Does the Savagery of New York's Bankruptcy Courts Threaten Your Financial Future? Be Afraid... Be Very Afraid
During my investigation into the bankruptcy courts that began when I was researching the General Motors and Delphi bankruptcies during the 2012 election season, I learned something very interesting. Bankruptcy courts, and in particular the Southern District of New York courts, are hurting a lot of common Americans while, at the same time, making New York investment bankers and their highly paid lawyers very rich. They have been quietly helping President Obama fulfill one of his early campaign promises to use the bankruptcy courts to redistribute wealth in this country.
In an article that appeared on June 12 in BankruptcyLawReview.com I found some explanation of this and an illustration of how this could directly impact you and your personal financial future.
Bankruptcy law seems to allow for standards that are more loosely constructed than what you might expect in other courts of law. You end up with lawyers being very "creative" in their efforts to grab money. One of the newer creative processes is the practice of filing vexatious "clawback" lawsuits against common shareholders with no direct responsibility for a companys operations or financial stability.
How does this affect you? Do you invest in your companys 401K program? Do you buy shares of stock through mutual funds? Or how about direct stock purchases? Should you be concerned about these clawback suits? Could you get sued for simply investing in and owning stock? To quote Gina Daviss character Veronica Quaife in the 1986 horror movie, The Fly, "Be Afraid... Be VERY Afraid!"
Clawback suits came into play in the cases of the Chapter 11 bankruptcies of the Chicago Tribune and LyondellBasell. Lawyers for the unsecured creditors, in an effort to obtain more cash for their clients, began attacking common shareholders in an attempt to hold them personally liable for "fraudulant transfer." Shareholders are normally protected from these kinds of frivolous lawsuits under the safe harbor provisions of bankruptcy laws according to the article in Bankruptcy Law Review. The article states these types of claims are "exceptionally unusual" according to Stephen Selbst, Chair of the bankruptcy section of the New York Law Firm, Herrick Feinstein.
The article goes on to reference a Thomson Reuters news article that says, “Ed Weisfelner of Brown Rudnick pioneered a way around the safe harbor by bringing the claims in state court, where the safe harbor provisions of bankruptcy court do not apply. If pursuing under state law enables them not to be subject to the safe harbor, that could have a major effect, said Doug Mintz of Orrick, Herrington & Sutcliffe in Washington.”
The guys at Brown Rudnick are pretty blatant about just how creative they can be in twisting bankruptcy law. They make the following claim on the firms website:
Our lawyers typically win with strategies others either don’t imagine, won’t consider, or can’t execute. Brown Rudnick is particularly well known for its powerhouse litigation capabilities which usually motivate our adversaries to consider more efficient consensual resolutions.
One thing is clear, these lawyers have no reservations about coming after you and your money... by any means necessary.
But then, they couldnt get away with this if Judge Robert Gerber would simply do his job and make a ruling in the motions for dismissal that have been left pending in his court for years. These lingering lawsuits not only clog the courts dockets, adding more cost to the financially strapped bankruptcy courts, but they also cause stockholders like you to have to continue spending money on lawyers to protect themselves from the unscrupulous actions allowed by these courts.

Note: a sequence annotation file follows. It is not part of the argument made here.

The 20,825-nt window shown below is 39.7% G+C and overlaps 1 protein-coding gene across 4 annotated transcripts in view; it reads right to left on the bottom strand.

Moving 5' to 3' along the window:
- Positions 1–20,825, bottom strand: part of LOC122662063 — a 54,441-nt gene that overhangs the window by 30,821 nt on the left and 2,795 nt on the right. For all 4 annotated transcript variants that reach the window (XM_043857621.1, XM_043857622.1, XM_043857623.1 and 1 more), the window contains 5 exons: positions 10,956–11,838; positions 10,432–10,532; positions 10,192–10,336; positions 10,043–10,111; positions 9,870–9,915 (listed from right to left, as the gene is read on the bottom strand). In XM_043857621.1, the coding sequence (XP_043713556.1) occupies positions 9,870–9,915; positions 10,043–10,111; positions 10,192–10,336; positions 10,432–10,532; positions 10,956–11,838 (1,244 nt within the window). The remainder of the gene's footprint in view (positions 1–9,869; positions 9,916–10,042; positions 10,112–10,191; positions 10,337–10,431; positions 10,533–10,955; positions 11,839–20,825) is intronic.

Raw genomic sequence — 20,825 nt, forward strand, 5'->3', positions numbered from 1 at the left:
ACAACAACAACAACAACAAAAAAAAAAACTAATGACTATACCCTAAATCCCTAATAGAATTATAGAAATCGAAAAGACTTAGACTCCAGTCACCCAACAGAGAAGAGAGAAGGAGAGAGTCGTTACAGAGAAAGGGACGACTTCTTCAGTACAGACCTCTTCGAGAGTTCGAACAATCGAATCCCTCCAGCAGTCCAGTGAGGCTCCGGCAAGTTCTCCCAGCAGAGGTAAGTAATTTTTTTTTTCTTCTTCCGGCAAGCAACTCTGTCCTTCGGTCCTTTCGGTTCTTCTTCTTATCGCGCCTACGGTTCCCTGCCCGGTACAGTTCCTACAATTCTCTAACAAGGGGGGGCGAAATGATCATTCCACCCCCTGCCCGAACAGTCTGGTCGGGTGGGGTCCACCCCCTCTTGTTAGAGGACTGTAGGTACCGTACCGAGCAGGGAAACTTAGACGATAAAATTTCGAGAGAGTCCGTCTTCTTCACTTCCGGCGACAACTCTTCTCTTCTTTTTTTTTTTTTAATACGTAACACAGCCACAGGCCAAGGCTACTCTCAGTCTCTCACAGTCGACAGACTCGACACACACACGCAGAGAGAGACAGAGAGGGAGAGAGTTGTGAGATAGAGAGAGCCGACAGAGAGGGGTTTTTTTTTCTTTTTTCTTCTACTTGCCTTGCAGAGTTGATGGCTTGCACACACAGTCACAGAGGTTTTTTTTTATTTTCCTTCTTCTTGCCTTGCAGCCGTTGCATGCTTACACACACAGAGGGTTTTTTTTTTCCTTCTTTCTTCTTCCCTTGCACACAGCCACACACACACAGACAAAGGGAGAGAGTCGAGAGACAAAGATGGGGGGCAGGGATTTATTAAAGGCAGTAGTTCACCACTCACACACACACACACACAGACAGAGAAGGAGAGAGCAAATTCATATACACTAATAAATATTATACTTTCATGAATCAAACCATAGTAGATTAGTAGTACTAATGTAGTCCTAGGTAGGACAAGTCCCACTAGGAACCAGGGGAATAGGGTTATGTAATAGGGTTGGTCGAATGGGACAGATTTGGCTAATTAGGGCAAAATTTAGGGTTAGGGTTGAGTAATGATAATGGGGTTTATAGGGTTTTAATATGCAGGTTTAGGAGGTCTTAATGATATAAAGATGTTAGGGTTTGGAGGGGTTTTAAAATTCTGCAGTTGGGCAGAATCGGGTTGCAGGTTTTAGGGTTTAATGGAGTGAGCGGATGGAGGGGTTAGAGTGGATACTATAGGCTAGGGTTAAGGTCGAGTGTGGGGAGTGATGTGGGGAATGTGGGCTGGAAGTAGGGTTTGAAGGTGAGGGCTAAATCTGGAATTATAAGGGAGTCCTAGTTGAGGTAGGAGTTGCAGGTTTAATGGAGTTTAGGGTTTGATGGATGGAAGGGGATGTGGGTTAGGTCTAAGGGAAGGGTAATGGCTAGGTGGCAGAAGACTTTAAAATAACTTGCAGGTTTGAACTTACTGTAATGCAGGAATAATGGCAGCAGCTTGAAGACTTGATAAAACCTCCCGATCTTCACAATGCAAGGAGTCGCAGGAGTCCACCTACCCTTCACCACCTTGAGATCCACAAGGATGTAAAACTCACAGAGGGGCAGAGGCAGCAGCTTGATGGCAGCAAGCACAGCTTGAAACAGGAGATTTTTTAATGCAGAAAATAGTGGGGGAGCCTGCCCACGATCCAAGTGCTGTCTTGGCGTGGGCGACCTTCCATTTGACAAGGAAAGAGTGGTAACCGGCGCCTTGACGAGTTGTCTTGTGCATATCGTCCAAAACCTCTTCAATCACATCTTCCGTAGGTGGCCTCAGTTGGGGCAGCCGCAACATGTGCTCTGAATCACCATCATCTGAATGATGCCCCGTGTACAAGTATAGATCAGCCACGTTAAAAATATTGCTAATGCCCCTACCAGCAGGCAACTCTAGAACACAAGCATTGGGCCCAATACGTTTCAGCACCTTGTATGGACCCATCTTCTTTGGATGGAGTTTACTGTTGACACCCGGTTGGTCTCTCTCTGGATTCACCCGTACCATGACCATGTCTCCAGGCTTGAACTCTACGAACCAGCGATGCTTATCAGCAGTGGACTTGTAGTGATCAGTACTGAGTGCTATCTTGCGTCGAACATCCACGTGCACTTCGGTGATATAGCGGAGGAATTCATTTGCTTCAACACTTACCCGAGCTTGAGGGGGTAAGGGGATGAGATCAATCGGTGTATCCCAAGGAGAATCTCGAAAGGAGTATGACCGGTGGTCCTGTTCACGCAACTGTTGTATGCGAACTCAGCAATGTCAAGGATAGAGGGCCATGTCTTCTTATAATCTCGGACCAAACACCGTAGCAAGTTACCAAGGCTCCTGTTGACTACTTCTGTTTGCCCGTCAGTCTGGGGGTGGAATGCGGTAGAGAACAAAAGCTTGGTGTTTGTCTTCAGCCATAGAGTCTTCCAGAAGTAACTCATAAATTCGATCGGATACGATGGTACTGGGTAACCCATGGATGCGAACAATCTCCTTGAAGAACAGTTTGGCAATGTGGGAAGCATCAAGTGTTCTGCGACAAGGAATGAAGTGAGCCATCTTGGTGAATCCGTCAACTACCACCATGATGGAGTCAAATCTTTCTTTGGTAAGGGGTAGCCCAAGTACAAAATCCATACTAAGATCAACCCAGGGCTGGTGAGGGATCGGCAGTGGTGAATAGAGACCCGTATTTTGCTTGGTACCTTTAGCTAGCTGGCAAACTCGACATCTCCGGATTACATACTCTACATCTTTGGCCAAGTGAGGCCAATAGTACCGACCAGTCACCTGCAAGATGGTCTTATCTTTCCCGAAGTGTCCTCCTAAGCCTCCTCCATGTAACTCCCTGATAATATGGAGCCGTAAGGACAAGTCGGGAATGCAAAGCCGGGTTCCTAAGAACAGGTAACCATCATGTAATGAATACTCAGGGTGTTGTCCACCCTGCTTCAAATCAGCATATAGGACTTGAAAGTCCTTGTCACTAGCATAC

There is an expression in Texas, made famous by the Pace Picante Sauce Company from San Antonio, about things that come out of New York City. As the cowpoke sitting around the campfire says in the commercial in the following video, "New York City... GET A ROPE!"
I am sure that is how many of these shareholders, now the victims of these lawsuits and Gerbers lack of supervision, must feel after years of being dragged through the gauntlet of our bankruptcy court system for something they didnt do and had no control over or impact on.
The Bankruptcy Law Review article included some comments from victimized shareholders. One of them, a 79-year-old retiree who invested in Lyondell stock, Dr. David Leshner, was shocked to find out that, as a common shareholder, he was not protected by the law in this case. He asked, "Whose fault is it that the economy went bad?" and expressed dismay about the case being dragged along by Judge Gerbers failure to make a timely ruling.
Mark Lies, a Chicago Tribune shareholder from Colorado, found himself dragged into court in the Tribune case. He openly accused Brown Rudnick and the bankruptcy judge of mindless, unprincipled, and malicious misuse of the bankruptcy process against shareholders. He says the bankruptcy courts seem to have no adult supervision, an expression I have heard myself at the bankruptcy conferences I have attended.
Judge Gerber walks around these conferences like some kind of little god with his minions following him around like pilot fish. Wouldnt it be nice, if instead of his pontifications of redistributing wealth, getting creditors paid and putting people back to work, he would just do the job a judge is supposed to do - fairly, consistently and equally apply the law and make his rulings in a timely manner? A judge is supposed to be an umpire, not a social worker!